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Shower goes from scalding hot to ice cold with a slight turn of the knob.

joecap5's picture

I can't seem to get my shower temperature under control. The water often is extremely hot or ice cold. I can get it to stay at a lukewarm temperature for a long enough time to take my shower.

If it is too hot  I turn the knob just slightly and the temperature will swing wildly and become really cold. The reverse happens as well.

I tried replacing the ball valve, seats and springs but there wasn't an improvement. I didn't see anyway to remove the socket so I could put a completely new or different type of valve in.

I have a boiler system without an external water take. The hot water is generated right inside the boiler. I know this is why the temperature can be so hot and if left at a high enough flow rate the hot water will run out. But I seem to be haveing an additional problem with the temperature swinging back anf forth with extremely small twists of the knob.

Could anyone provide any ideas about what the problem could be?

FYI, I recently moved in to my house so I only have a couple months experience with the hot water.



It's hard to say if you have (post #209301, reply #1 of 6)

It's hard to say if you have a pressure balancing valve.  If so, behind the main valve mechanism is a sort of piston that slides back and forth to keep the hot/cold pressure equalized.  If the piston is stuck you can have this symptom.

Otherwise, installing a "tempering valve" where the hot water exits the boiler (or in the wall behind the shower, eg) may help.  This is a valve that mixes cold with the hot, based on a built-in thermostat, to produce not-so-hot water at a steady temp.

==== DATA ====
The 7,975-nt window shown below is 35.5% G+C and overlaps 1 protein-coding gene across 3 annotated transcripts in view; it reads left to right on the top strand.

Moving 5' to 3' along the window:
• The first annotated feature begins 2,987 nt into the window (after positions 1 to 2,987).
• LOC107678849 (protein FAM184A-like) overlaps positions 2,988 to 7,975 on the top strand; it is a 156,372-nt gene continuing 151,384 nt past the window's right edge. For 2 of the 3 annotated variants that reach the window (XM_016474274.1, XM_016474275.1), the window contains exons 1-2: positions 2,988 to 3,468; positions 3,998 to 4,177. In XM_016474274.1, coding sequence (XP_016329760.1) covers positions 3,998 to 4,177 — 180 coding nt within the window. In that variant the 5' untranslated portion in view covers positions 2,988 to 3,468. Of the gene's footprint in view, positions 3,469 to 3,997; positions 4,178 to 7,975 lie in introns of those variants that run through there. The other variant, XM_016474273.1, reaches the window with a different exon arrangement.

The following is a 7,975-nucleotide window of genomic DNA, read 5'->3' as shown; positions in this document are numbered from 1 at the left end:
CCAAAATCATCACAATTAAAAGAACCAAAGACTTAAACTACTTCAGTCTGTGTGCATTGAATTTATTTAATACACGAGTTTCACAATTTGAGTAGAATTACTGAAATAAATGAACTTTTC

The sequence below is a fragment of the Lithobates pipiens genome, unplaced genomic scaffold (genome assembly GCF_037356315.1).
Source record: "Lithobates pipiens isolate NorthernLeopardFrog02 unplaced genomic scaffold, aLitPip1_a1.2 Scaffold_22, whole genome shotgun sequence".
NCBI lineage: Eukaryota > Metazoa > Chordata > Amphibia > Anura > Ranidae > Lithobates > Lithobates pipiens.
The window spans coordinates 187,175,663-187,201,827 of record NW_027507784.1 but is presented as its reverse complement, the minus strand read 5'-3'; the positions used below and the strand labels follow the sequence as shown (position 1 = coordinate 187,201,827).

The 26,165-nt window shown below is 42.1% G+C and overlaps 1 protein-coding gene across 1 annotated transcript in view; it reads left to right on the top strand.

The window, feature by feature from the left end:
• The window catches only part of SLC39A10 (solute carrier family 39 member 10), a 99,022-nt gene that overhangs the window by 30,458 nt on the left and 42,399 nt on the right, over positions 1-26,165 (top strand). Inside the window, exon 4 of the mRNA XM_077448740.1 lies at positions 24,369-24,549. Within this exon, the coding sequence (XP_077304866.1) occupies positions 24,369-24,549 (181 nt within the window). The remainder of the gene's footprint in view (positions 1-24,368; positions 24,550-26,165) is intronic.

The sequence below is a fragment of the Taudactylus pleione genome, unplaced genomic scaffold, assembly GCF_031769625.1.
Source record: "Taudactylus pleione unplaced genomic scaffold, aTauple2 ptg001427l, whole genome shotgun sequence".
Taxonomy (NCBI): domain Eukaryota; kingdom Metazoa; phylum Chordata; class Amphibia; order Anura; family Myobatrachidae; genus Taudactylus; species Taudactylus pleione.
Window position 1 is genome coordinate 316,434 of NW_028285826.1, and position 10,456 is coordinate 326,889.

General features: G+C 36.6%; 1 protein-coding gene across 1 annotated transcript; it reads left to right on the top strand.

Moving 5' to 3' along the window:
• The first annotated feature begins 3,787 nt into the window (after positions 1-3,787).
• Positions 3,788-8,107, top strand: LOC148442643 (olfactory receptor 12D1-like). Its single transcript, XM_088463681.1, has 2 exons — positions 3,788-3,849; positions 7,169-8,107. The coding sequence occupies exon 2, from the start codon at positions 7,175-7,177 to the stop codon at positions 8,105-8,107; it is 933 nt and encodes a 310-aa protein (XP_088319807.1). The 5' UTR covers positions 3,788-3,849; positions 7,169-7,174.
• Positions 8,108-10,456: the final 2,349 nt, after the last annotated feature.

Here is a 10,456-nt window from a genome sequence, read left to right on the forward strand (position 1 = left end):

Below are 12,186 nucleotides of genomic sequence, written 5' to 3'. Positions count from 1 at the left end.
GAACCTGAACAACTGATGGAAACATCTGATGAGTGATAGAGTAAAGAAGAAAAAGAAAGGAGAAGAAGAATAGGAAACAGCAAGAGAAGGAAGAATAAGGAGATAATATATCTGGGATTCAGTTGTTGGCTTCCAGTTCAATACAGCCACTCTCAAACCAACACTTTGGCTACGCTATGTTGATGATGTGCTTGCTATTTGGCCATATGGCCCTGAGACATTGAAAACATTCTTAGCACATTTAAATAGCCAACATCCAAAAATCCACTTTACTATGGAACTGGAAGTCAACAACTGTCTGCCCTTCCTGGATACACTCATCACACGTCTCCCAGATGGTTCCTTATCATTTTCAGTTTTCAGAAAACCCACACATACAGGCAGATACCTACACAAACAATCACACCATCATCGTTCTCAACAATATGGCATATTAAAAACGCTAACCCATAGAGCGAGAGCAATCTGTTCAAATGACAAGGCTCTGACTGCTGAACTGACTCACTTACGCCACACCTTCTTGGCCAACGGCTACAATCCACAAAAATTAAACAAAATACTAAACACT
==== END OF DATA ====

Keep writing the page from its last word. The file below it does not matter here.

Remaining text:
Of all the preposterous assumptions of humanity over humanity, nothing exceeds most of the criticisms made on the habits of the poor by the well-housed, well-warmed, and well-fed.  --Herman Melville

That's interesting. I'll need (post #209301, reply #2 of 6)

That's interesting. I'll need to take the plate off again and look at what I have behind the faucet.

If I remember correctly there is a big unit with pipes running in and out. I didn't see a way to get into it to before. It looked like it's just brazed in there.


Joe (post #209301, reply #3 of 6)

Can you post a link or list the manufacturer and model of the valve?

How old is this?

Perhaps a picture with the parts intact and then one of the guts in the wall?

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I would install a (post #209301, reply #4 of 6)

I would install a thermostatic mixing valve if there is no problem with the faucet.  Your incoming water temperature may be dangerously high, but I'm guessing on that.  You can adjust the mixing valve so that the temperature of the hot water remains constant, until the hot water temp falls below the set point.  If you set it right you can just take a shower with the faucet set to HOT and it will be right where you want it to be.

It's a delta ball and socket (post #209301, reply #5 of 6)

It's a delta ball and socket valve probably original from 1977. I attached a picture. Not much room to do anything. No access from the back.  I think you guys are right about the thermostatic mixing valve. Is there a specific type or are they ball just pretty much the same for home use? Any brands that are recommened or recommened for avoid?

Thanks a lot!

20140208_123612.jpg1.79 MB

Yeah, that looks like the (post #209301, reply #6 of 6)

Yeah, that looks like the Deltas that were original in our house in 1976.  They were relatively inexpensive (but fairily durable) valves that would not have any sort of pressure/temperature balancing.

Since you complain that you don't have much hot water reserve, probably the best thing to do is to install a tempering valve (or "thermostatic mixing valve") on the water heater.  This limits the temperature reaching fixtures, regulates the temperature, and effectively increases water heater capacity.  I saw a unit at Home Depot yesterday that was priced at $99, designed for (experienced/lucky) DIY installation, and others are listed online starting around $85.  I would guess a plumber would install one in an uncomplicated situation for maybe $250 in most parts of the country.

Of all the preposterous assumptions of humanity over humanity, nothing exceeds most of the criticisms made on the habits of the poor by the well-housed, well-warmed, and well-fed.  --Herman Melville